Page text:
In reviewing the medical literature, Population Reports, a publication of Johns Hopkins University, indicated that epididymitis occurs in “less than 1% o f vasectomies.”3 In the series reported here, however, it was nearly twice that (1.8% ) and was, after infection, the most common problem seen. Possibly these lesions occurred because sperm production exceeded absorption.

Paradoxically, in all but two cases the epididymitis occurred unilaterally, and it was not evident why only one side was affected. “Congestive epididymitis,” perhaps an aptly descriptive term, has been used to describe this condition. Only 2 of the 23 patients with epididymitis were given antimicrobial drugs, and all resolved satisfactorily, suggesting that infection was not a significant factor for most.

Among the “miscellaneous” group were 12 men with scrotal pain but objectively normal scrotal contents. Only one of these was offered medication; he improved quickly on indomethacin. It was postulated that nonpalpable granulomas, nerve entrapments, or low pain thresholds might explain some of these problems.

Adverse psychosexual problems, while not seen in this series, have on rare occasions been encountered by the author in the past. Although nevertheless desirable, preoperative screening interviews have not been found to be reliable predictors of this event, the treatment of which can be unsatisfactory, to say the least.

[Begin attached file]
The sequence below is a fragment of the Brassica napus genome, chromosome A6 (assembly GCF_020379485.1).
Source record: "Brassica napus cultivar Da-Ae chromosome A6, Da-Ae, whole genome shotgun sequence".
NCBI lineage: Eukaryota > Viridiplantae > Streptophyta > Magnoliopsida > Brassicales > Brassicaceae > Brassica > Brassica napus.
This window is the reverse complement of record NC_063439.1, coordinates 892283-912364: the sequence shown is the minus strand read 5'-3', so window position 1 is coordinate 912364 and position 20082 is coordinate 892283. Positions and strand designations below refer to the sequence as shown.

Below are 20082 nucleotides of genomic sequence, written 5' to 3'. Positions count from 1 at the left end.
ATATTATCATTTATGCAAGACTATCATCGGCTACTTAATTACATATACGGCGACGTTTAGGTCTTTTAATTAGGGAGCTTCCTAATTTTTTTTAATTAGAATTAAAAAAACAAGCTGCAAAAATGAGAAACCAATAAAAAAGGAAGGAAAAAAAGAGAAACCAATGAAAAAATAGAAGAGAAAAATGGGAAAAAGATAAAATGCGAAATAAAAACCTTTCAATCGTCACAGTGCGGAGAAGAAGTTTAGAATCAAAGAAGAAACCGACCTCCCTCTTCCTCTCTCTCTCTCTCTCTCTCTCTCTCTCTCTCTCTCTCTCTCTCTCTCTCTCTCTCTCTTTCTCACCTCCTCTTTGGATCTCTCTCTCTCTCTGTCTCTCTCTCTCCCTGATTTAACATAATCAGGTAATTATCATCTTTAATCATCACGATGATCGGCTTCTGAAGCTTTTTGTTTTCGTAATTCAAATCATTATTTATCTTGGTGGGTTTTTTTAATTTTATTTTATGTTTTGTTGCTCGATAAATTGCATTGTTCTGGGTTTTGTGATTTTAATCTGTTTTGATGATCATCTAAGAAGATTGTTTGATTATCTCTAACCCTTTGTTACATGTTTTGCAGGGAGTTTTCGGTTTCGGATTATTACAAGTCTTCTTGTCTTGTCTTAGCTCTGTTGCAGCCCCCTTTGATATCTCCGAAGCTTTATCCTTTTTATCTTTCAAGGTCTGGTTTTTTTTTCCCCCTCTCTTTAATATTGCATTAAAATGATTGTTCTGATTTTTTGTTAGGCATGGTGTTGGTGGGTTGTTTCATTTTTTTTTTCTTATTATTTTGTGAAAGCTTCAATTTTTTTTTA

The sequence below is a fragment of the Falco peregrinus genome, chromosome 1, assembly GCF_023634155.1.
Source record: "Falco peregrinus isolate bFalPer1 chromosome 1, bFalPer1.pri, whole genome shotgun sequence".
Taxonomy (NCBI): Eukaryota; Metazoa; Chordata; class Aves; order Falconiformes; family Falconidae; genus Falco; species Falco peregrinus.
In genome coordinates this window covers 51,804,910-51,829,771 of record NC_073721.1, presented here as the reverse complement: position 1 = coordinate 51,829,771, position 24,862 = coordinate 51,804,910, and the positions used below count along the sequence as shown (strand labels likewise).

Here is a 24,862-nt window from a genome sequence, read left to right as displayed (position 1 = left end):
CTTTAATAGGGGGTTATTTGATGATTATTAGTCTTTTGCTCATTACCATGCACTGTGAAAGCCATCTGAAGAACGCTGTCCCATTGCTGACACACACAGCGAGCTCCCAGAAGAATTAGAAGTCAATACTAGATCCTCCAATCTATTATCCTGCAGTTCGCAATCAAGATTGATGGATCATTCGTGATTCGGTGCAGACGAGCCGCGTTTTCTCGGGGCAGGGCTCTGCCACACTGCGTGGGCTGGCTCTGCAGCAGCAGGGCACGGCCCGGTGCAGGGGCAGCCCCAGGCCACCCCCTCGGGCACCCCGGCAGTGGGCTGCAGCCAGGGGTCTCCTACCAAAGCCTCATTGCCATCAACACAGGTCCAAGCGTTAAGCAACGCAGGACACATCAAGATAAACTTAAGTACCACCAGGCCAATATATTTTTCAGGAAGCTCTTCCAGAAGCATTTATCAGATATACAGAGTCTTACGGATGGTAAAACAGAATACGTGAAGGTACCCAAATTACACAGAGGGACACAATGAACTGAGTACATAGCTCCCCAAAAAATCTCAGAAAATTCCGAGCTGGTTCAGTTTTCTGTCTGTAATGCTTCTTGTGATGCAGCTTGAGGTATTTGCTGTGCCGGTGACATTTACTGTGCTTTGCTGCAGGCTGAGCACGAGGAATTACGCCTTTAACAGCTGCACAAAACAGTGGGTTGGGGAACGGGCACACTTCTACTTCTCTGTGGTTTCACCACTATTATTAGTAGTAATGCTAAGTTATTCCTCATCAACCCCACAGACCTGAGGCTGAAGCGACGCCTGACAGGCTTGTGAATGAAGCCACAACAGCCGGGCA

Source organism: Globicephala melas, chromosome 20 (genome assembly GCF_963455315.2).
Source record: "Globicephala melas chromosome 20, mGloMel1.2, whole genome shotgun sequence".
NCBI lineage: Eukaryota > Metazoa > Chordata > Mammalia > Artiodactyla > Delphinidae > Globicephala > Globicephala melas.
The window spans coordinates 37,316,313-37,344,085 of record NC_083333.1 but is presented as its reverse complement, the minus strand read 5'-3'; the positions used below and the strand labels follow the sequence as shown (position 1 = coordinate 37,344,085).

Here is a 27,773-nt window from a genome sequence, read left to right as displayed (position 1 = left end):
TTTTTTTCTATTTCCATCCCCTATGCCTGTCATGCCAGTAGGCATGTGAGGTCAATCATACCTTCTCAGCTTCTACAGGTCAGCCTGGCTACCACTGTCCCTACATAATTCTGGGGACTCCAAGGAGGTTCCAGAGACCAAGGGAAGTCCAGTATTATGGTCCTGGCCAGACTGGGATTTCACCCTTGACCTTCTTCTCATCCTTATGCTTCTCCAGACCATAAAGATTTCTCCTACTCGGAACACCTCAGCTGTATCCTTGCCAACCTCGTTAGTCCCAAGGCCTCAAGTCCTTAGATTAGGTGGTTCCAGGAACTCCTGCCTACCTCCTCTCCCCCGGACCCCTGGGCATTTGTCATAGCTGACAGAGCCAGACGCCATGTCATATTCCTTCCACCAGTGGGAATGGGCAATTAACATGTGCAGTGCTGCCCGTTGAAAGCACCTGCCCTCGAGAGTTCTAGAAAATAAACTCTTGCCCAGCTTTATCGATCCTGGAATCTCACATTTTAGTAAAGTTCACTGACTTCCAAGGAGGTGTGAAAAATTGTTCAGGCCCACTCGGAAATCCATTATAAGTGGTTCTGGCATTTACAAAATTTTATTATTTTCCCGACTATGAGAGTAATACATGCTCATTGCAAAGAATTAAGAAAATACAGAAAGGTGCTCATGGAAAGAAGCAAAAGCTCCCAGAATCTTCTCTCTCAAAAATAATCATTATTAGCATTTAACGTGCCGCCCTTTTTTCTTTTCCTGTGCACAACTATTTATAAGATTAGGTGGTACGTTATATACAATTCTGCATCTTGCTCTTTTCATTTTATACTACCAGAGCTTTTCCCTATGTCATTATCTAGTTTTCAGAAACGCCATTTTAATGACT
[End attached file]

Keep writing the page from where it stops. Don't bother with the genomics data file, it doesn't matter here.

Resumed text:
Often implicit in the decision to undertake the risks and discomfort of a vasectomy is the patient’s recognition that his wife has been primarily responsible for contraception in the past, that she has borne the burdens of pregnancy and parturition, and that their relationship is a partnership with equivalent responsibilities. Indeed, husbands commonly and gratuitously acknowledge that “it’s my turn.” Among vasectomy accepters, at least, it is also widely believed that male sterilization is simpler and safer than its female counterpart. This view is corroborated in a 1985 study by Smith et al,18 which concluded that “male sterilization procedures were found to have zero attributable deaths and significantly less major complications when compared to female sterilization procedures. No less than 14 deaths per year can be attributed to female sterilization procedures in the United States.”